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HEi-think: Why there must be a closer look at alternative forms of HE

Lord Norton of Louth outlines the thinking behind a new parliamentary-led inquiry he is chairing, launched by the Higher Education Commission, to investigate innovation in alternative models of delivering Higher Education.

 

Through its previous inquiries the Higher Education Commission has investigated many different aspects of the sector, including regulation, funding, and data analytics. With the Higher Education and Research Bill making its way through Parliament, the breadth of provision in higher education is very much on the political agenda.

Higher Education is not solely for those progressing straight from A-Levels. Over the years students have come from all kinds of backgrounds and through all kinds of routes at different stages of their lives. Courses and modes of study have also always been varied with some students choosing to study remotely or part-time, through the Open University or taking sandwich courses.

Indeed, the opening-up of higher education over the years has been remarkable, and as the sector becomes increasingly accessible HE providers must recognise the needs and ambitions of all kinds of learners. With the HE Bill’s proposed reforms to the HE market being premised on a desire to see greater innovation across the sector, it is time to examine whether the system is offering students a genuine choice.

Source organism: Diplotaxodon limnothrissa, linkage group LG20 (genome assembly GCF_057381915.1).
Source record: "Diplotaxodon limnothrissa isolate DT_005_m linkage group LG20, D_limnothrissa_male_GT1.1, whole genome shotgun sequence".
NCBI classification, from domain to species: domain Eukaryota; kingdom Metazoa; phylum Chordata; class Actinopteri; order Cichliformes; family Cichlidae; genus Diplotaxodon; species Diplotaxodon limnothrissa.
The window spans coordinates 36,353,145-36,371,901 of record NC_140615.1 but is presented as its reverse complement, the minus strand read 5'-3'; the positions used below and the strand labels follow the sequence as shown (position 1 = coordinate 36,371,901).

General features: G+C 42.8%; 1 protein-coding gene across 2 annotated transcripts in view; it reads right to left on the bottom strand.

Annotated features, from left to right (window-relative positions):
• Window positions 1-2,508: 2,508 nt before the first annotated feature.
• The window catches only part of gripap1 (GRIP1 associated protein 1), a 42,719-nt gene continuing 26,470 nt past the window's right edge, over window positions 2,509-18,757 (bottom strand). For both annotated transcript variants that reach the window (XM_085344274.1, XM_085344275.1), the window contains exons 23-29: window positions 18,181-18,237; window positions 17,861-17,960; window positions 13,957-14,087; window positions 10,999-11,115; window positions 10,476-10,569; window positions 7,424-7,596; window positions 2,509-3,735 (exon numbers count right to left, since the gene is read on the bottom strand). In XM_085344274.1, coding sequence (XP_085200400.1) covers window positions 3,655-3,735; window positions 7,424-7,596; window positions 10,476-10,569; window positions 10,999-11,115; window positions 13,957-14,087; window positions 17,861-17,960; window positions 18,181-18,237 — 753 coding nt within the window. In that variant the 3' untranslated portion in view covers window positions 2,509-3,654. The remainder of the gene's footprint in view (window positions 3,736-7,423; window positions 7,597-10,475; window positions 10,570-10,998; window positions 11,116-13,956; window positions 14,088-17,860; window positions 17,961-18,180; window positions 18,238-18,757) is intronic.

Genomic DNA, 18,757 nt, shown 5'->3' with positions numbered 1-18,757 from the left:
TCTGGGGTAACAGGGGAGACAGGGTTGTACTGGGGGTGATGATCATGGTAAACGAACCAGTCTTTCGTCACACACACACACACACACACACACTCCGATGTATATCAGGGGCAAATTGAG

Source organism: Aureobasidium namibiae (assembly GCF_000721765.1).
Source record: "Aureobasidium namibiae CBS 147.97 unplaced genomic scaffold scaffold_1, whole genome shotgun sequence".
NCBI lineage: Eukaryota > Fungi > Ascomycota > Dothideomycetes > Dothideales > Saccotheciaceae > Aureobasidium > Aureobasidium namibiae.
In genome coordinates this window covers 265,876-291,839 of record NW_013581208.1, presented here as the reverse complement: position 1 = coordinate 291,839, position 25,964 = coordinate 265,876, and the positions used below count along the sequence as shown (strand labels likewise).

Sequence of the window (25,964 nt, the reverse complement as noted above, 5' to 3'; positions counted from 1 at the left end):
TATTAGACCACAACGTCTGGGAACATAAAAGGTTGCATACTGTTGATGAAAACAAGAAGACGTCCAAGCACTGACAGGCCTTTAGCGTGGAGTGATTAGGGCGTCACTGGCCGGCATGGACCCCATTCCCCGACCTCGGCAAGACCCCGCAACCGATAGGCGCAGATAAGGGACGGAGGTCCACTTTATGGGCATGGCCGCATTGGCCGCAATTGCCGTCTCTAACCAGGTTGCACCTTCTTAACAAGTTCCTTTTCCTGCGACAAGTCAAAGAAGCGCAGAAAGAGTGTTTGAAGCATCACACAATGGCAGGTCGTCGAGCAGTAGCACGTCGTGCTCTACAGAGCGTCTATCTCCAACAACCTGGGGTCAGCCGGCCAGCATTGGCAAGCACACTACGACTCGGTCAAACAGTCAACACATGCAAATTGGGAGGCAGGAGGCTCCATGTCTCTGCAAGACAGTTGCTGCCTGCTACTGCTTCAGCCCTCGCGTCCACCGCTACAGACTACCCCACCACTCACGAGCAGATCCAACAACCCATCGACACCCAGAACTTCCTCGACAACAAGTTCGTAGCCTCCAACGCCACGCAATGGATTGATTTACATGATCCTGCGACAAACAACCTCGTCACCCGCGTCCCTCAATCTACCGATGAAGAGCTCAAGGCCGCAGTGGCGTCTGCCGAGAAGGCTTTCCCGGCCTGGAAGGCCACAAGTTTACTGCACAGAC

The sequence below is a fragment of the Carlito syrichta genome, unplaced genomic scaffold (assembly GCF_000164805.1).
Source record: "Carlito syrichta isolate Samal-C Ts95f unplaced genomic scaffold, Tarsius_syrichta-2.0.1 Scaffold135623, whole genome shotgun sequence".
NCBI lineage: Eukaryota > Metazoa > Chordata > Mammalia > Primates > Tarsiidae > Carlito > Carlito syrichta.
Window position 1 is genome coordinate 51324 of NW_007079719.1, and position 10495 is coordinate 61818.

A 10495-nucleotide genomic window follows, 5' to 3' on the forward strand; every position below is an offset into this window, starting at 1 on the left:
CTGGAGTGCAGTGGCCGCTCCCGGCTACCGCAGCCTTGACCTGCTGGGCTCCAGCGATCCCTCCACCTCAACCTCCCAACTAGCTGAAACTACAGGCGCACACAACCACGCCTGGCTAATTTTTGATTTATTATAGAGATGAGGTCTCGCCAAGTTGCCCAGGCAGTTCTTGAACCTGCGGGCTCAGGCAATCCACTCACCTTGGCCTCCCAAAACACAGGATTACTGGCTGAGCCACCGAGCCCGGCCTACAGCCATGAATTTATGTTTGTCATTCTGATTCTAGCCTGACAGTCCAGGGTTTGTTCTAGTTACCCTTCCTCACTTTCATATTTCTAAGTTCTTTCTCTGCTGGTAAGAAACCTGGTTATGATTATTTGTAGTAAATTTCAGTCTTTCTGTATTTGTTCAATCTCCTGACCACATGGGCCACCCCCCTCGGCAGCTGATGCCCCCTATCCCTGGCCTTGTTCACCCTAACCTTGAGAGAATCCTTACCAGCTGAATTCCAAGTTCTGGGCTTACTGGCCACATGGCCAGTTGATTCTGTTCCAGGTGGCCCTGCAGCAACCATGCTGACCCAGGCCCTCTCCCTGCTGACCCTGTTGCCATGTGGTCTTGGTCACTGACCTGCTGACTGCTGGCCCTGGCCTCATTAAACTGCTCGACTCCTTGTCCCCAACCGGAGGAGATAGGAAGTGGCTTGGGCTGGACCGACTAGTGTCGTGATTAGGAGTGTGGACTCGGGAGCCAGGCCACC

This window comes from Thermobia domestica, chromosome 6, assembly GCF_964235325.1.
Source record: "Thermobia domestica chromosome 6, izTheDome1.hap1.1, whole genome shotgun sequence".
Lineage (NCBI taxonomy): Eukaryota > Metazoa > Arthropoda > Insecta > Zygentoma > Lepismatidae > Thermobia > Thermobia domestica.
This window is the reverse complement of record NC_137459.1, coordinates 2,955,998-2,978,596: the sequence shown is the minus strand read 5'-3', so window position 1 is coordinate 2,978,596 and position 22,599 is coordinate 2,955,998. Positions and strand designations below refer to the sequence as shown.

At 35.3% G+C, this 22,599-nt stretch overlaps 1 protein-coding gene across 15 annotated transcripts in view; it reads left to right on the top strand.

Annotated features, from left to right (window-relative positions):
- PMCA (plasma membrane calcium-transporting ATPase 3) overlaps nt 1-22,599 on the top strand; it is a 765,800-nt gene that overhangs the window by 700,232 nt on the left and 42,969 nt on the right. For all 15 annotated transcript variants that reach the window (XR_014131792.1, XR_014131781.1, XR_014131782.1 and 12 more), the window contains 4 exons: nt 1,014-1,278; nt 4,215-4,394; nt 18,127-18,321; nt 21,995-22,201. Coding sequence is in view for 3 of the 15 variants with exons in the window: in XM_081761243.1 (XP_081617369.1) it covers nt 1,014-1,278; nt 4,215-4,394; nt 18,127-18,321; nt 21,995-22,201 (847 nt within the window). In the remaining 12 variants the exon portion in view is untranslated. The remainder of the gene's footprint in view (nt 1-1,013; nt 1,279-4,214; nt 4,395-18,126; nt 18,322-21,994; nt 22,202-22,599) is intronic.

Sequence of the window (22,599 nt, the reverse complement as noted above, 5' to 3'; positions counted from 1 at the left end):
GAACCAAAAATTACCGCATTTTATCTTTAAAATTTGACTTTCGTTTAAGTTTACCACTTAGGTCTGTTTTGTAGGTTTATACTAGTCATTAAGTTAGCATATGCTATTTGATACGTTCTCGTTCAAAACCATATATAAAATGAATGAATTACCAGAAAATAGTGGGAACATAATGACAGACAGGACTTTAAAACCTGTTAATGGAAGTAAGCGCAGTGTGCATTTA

For people who study in non-traditional ways, I suspect their route into higher education is also non-traditional. It’s important that we recognise this – it will inform how we as a sector make the most of talented students. The education system has been working to make sure no person is left behind and, while it’s not perfect and higher education is in a state of flux, there is a real opportunity to build upon some of the excellent work that has already done.

The Higher Education Commission’s most recent report From Bricks to Clicks, into data analytics in higher education, pointed to the fact that tailored education streams should be the future to successful student learning – well alongside data such as lectures attended and books borrowed from the library, why shouldn’t providers incorporate alternative learning approaches in their offer to students?

I am now looking forward to co-chairing the Higher Education Commission’s fifth inquiry investigating the growing diversity in higher education provision in the UK, considering whether the variety in the sector’s offer is effectively responding to the needs of students.

The inquiry will take a close look at institutions which offer provision that takes place outside the traditional, on-campus three-year undergraduate degree, examining whether the alternative models of provision complement the existing provision in the higher education market.

With the Higher Education and Research Bill set to instigate regulatory changes, it is important to consider whether alternative models of provision are genuinely expanding the choice for students in the market. The inquiry will examine whether these institutions offer a distinct alternative and offer recommendations for cross-sector learning.

We will be launching a call for evidence in the New Year to seek views from individuals and organisations on this topic. If you think the sector can benefit from identifying its growing diversity and wish to work with the prestigious Higher Education Commission, please contact pooja.kumari@policyconnect.org.uk

 

Lord Norton of Louth
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